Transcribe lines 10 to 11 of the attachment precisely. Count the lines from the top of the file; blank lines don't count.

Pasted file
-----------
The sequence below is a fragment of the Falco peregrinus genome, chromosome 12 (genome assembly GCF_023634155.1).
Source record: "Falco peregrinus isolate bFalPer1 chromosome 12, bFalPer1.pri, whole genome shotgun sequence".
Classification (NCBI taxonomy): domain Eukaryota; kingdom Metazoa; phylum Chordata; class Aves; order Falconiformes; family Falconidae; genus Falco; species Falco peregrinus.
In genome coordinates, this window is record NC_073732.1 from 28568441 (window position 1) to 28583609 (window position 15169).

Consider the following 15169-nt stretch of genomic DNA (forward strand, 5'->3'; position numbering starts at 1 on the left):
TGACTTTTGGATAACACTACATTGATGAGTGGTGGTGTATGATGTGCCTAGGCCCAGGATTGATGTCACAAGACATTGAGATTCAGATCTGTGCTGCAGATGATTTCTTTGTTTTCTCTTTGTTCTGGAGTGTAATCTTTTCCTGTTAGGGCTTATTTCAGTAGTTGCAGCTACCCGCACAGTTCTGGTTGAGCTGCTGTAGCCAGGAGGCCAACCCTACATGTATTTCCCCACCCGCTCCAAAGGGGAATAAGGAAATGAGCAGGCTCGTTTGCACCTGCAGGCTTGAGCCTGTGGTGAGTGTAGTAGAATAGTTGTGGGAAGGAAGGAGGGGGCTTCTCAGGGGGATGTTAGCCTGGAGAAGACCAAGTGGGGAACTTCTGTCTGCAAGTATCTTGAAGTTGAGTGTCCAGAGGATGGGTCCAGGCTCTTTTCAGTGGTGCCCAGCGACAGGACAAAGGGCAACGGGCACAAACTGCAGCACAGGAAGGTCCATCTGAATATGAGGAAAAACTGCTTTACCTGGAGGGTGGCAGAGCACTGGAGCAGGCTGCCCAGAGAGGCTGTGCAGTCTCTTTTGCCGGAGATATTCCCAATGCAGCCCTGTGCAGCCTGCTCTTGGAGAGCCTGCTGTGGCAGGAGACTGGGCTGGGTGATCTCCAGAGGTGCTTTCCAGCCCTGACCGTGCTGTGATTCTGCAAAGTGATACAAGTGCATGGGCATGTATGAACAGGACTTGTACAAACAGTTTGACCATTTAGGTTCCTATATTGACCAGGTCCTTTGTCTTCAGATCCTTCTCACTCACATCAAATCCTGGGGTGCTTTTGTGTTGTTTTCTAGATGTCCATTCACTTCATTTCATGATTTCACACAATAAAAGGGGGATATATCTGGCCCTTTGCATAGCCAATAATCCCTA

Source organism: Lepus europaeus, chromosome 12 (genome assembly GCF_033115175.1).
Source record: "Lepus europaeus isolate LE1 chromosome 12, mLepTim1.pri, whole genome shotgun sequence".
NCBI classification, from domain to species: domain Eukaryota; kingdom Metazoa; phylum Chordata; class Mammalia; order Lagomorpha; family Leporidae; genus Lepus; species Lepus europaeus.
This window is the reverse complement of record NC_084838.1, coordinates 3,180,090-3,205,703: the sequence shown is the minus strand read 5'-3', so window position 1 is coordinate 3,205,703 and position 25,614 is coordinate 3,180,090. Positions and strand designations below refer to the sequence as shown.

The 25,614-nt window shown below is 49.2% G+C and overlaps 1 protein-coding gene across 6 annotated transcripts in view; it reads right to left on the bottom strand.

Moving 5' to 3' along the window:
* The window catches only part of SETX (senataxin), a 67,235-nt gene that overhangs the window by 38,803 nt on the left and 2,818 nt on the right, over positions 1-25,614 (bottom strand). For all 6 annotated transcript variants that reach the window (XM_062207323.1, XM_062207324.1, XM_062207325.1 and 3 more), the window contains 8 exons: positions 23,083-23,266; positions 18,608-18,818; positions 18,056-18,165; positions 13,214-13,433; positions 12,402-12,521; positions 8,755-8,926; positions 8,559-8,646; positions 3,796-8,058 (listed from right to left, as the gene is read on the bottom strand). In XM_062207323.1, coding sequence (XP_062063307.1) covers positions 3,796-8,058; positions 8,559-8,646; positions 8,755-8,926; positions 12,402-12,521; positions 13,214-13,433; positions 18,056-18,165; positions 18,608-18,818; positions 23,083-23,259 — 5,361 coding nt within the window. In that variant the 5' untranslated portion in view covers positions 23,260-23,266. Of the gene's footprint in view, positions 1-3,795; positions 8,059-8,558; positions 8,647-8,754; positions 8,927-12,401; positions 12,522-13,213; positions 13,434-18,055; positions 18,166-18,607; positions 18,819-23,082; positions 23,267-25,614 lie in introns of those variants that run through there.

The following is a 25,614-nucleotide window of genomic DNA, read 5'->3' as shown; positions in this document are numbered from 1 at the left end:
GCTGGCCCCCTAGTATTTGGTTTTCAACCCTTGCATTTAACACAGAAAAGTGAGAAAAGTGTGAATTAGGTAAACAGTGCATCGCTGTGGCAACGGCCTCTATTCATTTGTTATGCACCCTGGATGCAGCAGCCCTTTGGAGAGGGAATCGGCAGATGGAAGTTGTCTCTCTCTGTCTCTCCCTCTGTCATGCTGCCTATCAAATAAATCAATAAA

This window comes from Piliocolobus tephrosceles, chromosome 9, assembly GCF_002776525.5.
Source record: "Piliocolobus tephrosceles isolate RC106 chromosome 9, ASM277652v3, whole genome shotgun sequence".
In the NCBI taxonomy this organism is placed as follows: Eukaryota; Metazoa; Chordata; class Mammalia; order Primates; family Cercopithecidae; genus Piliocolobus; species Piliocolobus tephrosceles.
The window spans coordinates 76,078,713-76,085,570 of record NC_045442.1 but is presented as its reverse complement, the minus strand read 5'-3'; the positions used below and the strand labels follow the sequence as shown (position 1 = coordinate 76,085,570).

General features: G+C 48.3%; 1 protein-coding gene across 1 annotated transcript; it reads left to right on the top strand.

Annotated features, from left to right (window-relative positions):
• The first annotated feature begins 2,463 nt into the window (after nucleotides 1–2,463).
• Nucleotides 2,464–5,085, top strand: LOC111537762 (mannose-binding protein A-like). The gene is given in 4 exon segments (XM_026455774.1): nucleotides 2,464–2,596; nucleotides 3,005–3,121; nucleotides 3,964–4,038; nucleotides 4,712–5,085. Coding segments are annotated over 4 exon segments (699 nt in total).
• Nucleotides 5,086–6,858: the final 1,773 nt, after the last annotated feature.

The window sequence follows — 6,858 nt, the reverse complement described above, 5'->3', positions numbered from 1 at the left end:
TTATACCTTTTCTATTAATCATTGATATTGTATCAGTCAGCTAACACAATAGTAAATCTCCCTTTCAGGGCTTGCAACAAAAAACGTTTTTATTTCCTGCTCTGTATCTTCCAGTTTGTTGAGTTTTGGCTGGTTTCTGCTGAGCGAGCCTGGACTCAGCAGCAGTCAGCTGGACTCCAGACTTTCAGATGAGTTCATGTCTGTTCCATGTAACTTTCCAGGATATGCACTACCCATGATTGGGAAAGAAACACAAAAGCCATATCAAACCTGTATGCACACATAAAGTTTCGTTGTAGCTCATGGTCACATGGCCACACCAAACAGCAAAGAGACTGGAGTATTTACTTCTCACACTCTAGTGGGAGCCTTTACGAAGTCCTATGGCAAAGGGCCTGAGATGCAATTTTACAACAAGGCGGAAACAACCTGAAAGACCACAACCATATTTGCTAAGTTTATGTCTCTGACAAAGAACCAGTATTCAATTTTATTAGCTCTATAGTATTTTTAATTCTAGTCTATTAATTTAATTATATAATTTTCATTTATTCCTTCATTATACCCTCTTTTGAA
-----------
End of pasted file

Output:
This window is the reverse complement of record NC_084838.1, coordinates 3,180,090-3,205,703: the sequence shown is the minus strand read 5'-3', so window position 1 is coordinate 3,205,703 and position 25,614 is coordinate 3,180,090. Positions and strand designations below refer to the sequence as shown.

The 25,614-nt window shown below is 49.2% G+C and overlaps 1 protein-coding gene across 6 annotated transcripts in view; it reads right to left on the bottom strand.